Dededo resident Janella Cruz testified before Superior Court of Guam Judge Elyze Iriarte on Thursday that she had been told at least three times by local health officials that she would be able to take her two teenage sons home to quarantine prior to their flight from Saipan on Sept. 8.
"I called 311," said Cruz, who was not a passenger on the flight. "I was told I would be able to receive my children, but that I need to be aware that Public Health would be inspecting while they quarantine at home. We got the house prepared for home quarantine and inspection."
Instead, Cruz along with her boys, ages 14 and 16, have spent the past 11 days at the government quarantine facility at the Dusit Beach Resort Guam in Tumon.
"They are not sleeping. My kids have expressed anger and they feel very guilty for coming home. That's what is painful for me, because why do my kids have to feel it's their fault for coming home?" she said. "No children should ever feel guilty. ... My kids were just coming home because they have to go to school."
During the virtual hearing, Cruz said she had reassured her children that it's not their fault.
"We have been crying together," she said. "We've cried many nights."
Cruz's petition was filed by attorney Rachel Taimanao-Ayuyu on Tuesday, just several days after Judge Iriarte ruled in a separate case that the Department of Public Health and Social Services should not leave travelers in the dark about their right to petition the court if they feel they're being held in quarantine against their will.
Passengers at the government site have since received a directive for temporary quarantine from DPHSS since the court's decision, but the document does not clearly inform them of their due process rights.
'We were being rushed to sign and go'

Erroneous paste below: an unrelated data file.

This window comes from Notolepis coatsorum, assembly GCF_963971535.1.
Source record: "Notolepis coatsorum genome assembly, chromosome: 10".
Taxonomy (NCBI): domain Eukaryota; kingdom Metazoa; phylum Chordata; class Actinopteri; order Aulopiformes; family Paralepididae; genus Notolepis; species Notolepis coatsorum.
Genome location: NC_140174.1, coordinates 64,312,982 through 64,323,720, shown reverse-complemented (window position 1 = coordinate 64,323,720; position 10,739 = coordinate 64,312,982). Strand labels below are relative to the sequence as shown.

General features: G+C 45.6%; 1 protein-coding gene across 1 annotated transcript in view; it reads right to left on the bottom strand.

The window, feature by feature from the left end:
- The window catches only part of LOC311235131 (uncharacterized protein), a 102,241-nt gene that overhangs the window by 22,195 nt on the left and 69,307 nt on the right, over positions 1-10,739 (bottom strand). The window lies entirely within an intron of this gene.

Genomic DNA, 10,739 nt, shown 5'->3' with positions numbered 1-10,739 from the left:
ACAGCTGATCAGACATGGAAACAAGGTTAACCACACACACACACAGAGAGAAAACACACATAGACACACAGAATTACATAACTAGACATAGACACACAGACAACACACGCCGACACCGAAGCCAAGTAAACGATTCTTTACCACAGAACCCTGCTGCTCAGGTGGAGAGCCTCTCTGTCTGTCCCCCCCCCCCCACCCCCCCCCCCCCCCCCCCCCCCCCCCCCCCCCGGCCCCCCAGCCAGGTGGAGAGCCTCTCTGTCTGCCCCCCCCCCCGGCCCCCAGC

Cruz spoke about the day she and her husband went to pick up their children at the A.B. Won Pat Guam International Airport, expecting to take them in their personal car to quarantine at home.
"We were approached by airport police at the waiting area," she said. "They asked if I was the parent for the minors and I said yes, and he said, 'Follow me,' and we followed. My husband and I followed him into the arrival/baggage claim area. He said the kids need to be quarantined."
Cruz said they were rushed at the airport to sign the voluntary quarantine forms and get on the transport bus by a Frank Taitano.
"Mr. Taitano said, straight up, either one of us go with them or they would be placed with strangers. So we had no choice." she said. "We weren't given an opportunity to decide. We were being rushed to sign and go."
She said her children were puzzled.
"My kids were shocked and pleading, 'Mom, what happened? I said, 'Son, I don't know. Let's get on the bus and probably there is another Public Health official who could tell us what's happening.' We were scared, wondering why were we on the bus," she said, as she feared she would face criminal charges or have to pay a fine. "I didn't arrive with the passengers. I was trying to find out why I was (there)."
Both of her children had tested negative for COVID-19 prior to their flight to Guam.
Assistant Attorney General James Canto, who represents DPHSS, called infectious disease control expert Chima Mbakwem to testify about the quarantine procedures.
At least two other passengers being held in the quarantine sites have also taken the government to court, and their cases are expected to be heard today.